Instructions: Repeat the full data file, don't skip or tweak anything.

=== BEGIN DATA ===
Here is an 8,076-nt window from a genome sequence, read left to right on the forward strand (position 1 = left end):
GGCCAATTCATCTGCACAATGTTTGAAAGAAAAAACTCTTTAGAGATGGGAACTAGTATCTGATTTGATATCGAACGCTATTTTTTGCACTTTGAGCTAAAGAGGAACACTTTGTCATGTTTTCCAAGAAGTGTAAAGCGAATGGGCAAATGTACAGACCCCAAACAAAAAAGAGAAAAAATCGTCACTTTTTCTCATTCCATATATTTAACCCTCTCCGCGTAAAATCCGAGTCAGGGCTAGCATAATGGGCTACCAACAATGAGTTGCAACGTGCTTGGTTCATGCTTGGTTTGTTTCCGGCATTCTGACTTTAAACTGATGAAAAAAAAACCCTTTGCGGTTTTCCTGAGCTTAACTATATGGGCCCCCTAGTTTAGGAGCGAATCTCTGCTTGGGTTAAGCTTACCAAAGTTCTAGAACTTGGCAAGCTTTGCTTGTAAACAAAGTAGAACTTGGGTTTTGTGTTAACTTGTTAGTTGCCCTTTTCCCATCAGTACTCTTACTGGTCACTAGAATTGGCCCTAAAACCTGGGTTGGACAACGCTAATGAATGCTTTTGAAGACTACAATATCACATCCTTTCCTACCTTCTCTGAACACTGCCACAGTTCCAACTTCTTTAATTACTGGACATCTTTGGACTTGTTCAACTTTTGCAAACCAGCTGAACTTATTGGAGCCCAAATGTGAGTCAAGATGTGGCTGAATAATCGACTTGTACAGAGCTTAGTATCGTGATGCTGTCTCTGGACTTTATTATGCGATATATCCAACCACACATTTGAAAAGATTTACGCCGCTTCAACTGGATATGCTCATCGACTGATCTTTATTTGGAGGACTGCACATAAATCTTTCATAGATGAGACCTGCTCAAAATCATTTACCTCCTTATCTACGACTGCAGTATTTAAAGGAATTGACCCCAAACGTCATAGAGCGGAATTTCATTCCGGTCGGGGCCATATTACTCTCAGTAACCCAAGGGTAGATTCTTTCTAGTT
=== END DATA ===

Here is an 8,076-nt window from a genome sequence, read left to right on the forward strand (position 1 = left end):
GGCCAATTCATCTGCACAATGTTTGAAAGAAAAAACTCTTTAGAGATGGGAACTAGTATCTGATTTGATATCGAACGCTATTTTTTGCACTTTGAGCTAAAGAGGAACACTTTGTCATGTTTTCCAAGAAGTGTAAAGCGAATGGGCAAATGTACAGACCCCAAACAAAAAAGAGAAAAAATCGTCACTTTTTCTCATTCCATATATTTAACCCTCTCCGCGTAAAATCCGAGTCAGGGCTAGCATAATGGGCTACCAACAATGAGTTGCAACGTGCTTGGTTCATGCTTGGTTTGTTTCCGGCATTCTGACTTTAAACTGATGAAAAAAAAACCCTTTGCGGTTTTCCTGAGCTTAACTATATGGGCCCCCTAGTTTAGGAGCGAATCTCTGCTTGGGTTAAGCTTACCAAAGTTCTAGAACTTGGCAAGCTTTGCTTGTAAACAAAGTAGAACTTGGGTTTTGTGTTAACTTGTTAGTTGCCCTTTTCCCATCAGTACTCTTACTGGTCACTAGAATTGGCCCTAAAACCTGGGTTGGACAACGCTAATGAATGCTTTTGAAGACTACAATATCACATCCTTTCCTACCTTCTCTGAACACTGCCACAGTTCCAACTTCTTTAATTACTGGACATCTTTGGACTTGTTCAACTTTTGCAAACCAGCTGAACTTATTGGAGCCCAAATGTGAGTCAAGATGTGGCTGAATAATCGACTTGTACAGAGCTTAGTATCGTGATGCTGTCTCTGGACTTTATTATGCGATATATCCAACCACACATTTGAAAAGATTTACGCCGCTTCAACTGGATATGCTCATCGACTGATCTTTATTTGGAGGACTGCACATAAATCTTTCATAGATGAGACCTGCTCAAAATCATTTACCTCCTTATCTACGACTGCAGTATTTAAAGGAATTGACCCCAAACGTCATAGAGCGGAATTTCATTCCGGTCGGGGCCATATTACTCTCAGTAACCCAAGGGTAGATTCTTTCTAGTT